For the last three-quarters of the century, the city of Kabul takes the center stage in world politics and media coverage regularly. It is not a surprise, as being the capital of the most war-stricken country in recent times, it often changes hands and begins a great change in the world’s power dynamics.
Today, as yet another power change is as imminent as the setting of the sun this evening. President Ashraf Ghani is rumoured to be preparing an escape, while the city is filled with immigrants and news channels with curiosity. It has different repercussions for every regional and international power, but what it holds for the Afghan people, we can only predict by looking at the turn of events in the last century.
Independence from the British (1921)
Popularly called the Graveyard of Empires, it also has its history with the most important power of the 19th and early 20th century, the British. Though their first attempt was disastrous (see First Anglo-Afghan War) the British ultimately got hold of the country and ruled it for 40 years. The Afghans resisted the rule and got full independence in 1921, having full control of its foreign policy. Amanullah Khan was the ruler of the country at that point, called the Emir of Afghanistan.
Communism and Saur Revolution (1973-1978)
After the Second World War, the global spectrum got divided into two blocks, with the US and Soviet Union leading the rest. Ideologically also, the world got divided into capitalist democracies and communist regimes. Of the many wars and conflicts that happened during that Cold War era, the Soviet-Afghan war was the last and most decisive one, especially for the Soviet Union. Before discussing the end, let’s first see how communism made early inroads in Afghanistan, a country generally contested between Islamist and Pro-West Ideologies.
Like everywhere else, the rise of communism was preceded by corruption, dynastic rules and bad politics. Making people believe that a new ideology is needed for better and peaceful lives. The King of Afghanistan, Zahir Shah, passed a new constitution in 1964, which was seen as an attempt to keep his cousin, Prince Daud Khan (then Prime Minister) out of the power struggle. The government under the new Prime Minister, Abdul Zahir, was an unpopular one and greatly marred by the famine of 1971-72, which killed thousands of people across the country.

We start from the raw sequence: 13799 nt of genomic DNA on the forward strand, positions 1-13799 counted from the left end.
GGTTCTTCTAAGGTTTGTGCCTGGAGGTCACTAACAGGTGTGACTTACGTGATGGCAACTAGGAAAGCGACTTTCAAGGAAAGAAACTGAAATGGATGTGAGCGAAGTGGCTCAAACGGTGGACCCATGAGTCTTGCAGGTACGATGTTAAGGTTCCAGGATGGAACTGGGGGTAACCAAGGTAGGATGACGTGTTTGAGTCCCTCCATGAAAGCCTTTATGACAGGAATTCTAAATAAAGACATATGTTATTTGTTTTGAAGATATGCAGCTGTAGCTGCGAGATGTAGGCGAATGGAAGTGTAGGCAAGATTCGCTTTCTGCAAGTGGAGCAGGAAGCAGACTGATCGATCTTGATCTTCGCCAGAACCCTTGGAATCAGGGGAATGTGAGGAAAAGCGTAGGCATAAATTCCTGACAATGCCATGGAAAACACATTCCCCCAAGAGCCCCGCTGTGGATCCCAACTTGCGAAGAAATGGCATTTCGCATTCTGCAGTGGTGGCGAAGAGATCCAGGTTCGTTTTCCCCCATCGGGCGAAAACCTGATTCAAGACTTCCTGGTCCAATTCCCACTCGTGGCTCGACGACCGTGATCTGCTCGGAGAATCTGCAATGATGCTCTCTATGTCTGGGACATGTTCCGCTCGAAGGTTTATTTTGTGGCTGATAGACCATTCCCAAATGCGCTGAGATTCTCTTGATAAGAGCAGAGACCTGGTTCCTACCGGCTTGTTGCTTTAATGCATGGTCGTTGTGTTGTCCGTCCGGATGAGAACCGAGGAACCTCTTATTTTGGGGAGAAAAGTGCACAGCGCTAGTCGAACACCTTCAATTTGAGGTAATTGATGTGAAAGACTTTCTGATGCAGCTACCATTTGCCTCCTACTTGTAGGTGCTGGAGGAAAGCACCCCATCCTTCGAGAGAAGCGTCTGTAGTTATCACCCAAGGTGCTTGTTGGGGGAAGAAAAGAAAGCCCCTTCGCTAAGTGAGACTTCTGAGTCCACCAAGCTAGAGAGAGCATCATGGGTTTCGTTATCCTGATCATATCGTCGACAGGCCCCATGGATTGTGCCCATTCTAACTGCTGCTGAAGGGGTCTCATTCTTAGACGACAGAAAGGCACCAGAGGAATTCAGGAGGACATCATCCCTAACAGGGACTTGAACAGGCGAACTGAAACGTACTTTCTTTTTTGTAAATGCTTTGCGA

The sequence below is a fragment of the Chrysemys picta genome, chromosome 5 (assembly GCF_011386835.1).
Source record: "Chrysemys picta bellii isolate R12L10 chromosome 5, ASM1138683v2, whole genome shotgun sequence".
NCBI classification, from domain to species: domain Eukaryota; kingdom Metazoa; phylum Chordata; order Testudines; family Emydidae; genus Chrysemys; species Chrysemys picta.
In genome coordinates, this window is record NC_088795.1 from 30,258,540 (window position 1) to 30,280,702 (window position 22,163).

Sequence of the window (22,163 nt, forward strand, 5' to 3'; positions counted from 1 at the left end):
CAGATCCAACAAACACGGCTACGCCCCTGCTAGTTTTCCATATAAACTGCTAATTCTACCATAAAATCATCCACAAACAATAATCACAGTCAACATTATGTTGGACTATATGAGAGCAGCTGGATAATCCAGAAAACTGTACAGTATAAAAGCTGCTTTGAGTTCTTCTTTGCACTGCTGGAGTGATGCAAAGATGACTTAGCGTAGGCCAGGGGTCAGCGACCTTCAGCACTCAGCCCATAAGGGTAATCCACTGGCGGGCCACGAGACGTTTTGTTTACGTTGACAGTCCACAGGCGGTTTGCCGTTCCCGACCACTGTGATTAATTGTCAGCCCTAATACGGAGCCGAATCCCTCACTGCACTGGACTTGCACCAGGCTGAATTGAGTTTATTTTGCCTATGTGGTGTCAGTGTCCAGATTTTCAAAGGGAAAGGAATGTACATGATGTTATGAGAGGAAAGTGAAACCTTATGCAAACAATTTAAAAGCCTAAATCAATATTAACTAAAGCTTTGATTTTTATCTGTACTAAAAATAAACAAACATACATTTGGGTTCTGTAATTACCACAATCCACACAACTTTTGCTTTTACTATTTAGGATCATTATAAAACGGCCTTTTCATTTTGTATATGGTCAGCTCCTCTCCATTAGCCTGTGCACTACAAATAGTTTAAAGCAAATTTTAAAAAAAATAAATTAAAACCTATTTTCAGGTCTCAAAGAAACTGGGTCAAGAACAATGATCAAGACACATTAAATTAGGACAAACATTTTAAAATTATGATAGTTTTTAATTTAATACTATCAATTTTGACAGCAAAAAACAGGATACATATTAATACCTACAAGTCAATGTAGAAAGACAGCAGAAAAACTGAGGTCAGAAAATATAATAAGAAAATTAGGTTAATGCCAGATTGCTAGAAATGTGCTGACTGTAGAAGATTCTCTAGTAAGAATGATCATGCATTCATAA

This brought an opportunity for Daud Khan to cease power. He founded The People’s Democratic Party of Afghanistan (PDPA), which followed a Marxist-Leninist ideology and was supported by the Soviet Union. With further help from a faction of the Afghan National Army, Zahir Khan successfully managed a coup, called the Saur Revolution or the 1973 Afghan coup d’état. The new government was formed with Nur Muhammad Taraki becoming the head of state in 1978.
The country was renamed the Republic of Afghanistan, causing unrest among the country’s noncommunist sections and the power corridors in the west, as another important country fell into Soviet influence.
USA, Pakistan and the Soviet-Afghan War (1980-1989)
Several important events lead the way for the Soviet Invasion of Afghanistan. The PDPA was already divided into Khalq and Parcham factions, with the former being led by Nur Muhammad Taraki and Hafizullah Amin. There was a further division within the Khalq Faction, which ultimately got Nur Muhammad Taraki killed on Hafizullah’s orders. Prior to that, the government had denied its communist ideology publically, but its practices pointed otherwise, which included the changing of the national flag in communist colors.
With all these events, the US was concerned about the Soviet’s growing influence. The latter Soviets was unhappy about Tariki’s killing and exile of most Parcham faction leaders. The ultimate invasion brought Pakistan into the equation, a US ally who saw this step as a threat to its sovereignty, dreading further Soviet progress towards the Arabian Sea. The Islamists in Afghanistan were against the current government and also the invasion, completing the recipe for the long 9-year Soviet-Afghan War. The Afghan Mujahideen, supported by the US and Pakistan, took part in Operation Cyclone, resulting in a Soviet Defeat in 1989.